Verium’s technology consists of an array the size of a dinner napkin that lays across the lower back and is attached to a machine that can read the electronic outputs your back sends when it is asked to do some small movements, such as lift a small item or bend a certain way. The physician receives what looks like a map of the back with the offending disc, facet or muscle clearly highlighted (usually it is sitting next to a volleyball named Wilson and holding a sign that says, “finally, you found me!”). What the array is actually doing is measuring the intensity of the various back muscles as they contract and then normalizing that information to account for body mass index. Muscle contraction in a specific area, also known as muscle recruitment, guards the back’s skeletal system to eliminate force load associated with lower back pain and back injury. By knowing exactly which of the 96 back muscles are contracting in an out-of-the-ordinary fashion, a clinician has specific information to better direct a treatment path with targeted physical therapy in order to provide a superior patient outcome.
Verium firmly believes that its products are best used by physicians who believe in applying non-invasive treatment approaches, such as physical therapy, before grabbing for the scalpel. Thus, they tend to work with orthopedists who have close connections to well-trained physical therapists who, armed with the specific cause of the actual back pain, can apply very focused, system-specific physical therapy interventions to determine whether anything more is needed for the patient to find relief.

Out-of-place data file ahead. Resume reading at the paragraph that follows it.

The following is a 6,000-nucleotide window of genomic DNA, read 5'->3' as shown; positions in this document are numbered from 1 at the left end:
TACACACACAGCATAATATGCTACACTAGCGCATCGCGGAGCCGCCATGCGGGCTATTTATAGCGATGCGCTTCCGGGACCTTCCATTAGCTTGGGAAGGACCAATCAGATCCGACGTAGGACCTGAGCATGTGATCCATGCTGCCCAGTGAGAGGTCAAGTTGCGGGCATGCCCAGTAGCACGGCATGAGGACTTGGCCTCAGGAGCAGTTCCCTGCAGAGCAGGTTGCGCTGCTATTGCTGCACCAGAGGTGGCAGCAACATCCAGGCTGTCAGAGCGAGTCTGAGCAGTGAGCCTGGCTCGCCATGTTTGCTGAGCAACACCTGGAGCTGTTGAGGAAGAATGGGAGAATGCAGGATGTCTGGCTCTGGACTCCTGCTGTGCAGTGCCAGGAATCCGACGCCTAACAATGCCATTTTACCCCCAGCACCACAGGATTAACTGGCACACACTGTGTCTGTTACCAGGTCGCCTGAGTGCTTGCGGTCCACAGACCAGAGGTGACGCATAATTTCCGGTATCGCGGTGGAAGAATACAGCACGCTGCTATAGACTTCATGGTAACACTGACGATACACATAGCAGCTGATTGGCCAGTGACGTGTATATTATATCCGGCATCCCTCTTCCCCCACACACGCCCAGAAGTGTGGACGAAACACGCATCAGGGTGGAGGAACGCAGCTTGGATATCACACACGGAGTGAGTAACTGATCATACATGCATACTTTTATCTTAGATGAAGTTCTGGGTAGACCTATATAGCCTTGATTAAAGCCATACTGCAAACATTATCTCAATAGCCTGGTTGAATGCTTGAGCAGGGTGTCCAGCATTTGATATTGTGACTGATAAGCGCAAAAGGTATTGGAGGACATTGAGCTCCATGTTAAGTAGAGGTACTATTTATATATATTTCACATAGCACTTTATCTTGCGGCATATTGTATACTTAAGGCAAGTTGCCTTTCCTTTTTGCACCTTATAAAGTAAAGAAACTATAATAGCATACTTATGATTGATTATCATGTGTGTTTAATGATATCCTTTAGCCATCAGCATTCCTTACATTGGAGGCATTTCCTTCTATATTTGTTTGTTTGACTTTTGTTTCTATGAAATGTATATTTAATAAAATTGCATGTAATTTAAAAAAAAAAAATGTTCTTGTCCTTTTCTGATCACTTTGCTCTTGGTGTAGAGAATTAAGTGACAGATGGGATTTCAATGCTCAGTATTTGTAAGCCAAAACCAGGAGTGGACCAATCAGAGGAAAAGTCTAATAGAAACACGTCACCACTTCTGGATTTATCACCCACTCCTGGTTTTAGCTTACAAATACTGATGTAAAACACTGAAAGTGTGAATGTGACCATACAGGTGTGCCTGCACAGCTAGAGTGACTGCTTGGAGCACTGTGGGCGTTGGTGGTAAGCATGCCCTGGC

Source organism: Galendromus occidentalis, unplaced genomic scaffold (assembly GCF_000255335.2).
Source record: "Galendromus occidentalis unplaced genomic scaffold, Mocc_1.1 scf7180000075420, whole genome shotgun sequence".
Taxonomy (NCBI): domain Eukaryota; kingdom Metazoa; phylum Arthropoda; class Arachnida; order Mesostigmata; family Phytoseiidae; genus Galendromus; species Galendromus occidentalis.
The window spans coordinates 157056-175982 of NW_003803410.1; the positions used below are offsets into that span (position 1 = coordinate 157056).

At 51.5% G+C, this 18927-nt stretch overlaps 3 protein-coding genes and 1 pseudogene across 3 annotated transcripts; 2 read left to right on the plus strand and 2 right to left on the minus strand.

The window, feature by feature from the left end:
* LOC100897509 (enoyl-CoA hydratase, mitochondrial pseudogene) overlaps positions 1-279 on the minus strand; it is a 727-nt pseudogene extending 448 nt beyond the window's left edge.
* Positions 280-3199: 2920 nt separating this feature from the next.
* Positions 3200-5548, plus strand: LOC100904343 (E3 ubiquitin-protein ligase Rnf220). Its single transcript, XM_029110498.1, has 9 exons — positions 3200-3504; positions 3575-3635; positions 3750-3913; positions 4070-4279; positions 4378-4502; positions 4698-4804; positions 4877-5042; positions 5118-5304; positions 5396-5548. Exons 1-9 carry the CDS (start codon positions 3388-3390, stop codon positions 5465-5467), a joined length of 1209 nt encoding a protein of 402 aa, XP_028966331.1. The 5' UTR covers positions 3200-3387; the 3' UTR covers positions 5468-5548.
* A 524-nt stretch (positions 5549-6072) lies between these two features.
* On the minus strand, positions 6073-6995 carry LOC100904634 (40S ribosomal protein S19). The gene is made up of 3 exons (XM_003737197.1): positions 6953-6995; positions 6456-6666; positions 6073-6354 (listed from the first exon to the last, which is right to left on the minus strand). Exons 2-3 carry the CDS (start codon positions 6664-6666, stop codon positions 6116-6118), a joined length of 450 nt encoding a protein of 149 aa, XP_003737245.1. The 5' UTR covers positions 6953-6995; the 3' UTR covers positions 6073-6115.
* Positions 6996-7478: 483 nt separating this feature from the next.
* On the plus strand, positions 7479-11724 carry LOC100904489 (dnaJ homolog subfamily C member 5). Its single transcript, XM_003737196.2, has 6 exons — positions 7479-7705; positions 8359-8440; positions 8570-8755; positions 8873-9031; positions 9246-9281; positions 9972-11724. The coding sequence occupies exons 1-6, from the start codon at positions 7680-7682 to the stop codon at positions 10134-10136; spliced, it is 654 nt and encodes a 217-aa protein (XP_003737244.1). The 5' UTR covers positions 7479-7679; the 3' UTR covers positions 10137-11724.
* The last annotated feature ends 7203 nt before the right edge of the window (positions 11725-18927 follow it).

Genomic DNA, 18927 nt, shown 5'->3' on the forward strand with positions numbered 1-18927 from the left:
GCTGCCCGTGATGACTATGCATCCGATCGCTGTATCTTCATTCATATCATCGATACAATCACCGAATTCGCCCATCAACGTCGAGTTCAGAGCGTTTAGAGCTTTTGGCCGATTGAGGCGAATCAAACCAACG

The results of Verium’s most recent study surprised even us. Two groups of patients at Halifax Hospital in Florida were studied, although both of the groups suffered from chronic back pain that affected their functions of daily living—in other words, they were miserable from the pain they had every day. One set of patients was delineated as the
Physical Therapy Group and the other as the “Usual Treatment” or Comparative Group. Patients in both groups ran the gamut from no previous treatment for their condition, to (more often than not) a multiplicity of attempts to treat their chronic pain, including medicines (even the good Rush Limbaugh stuff), injections, surgeries—God knows, maybe even leeches.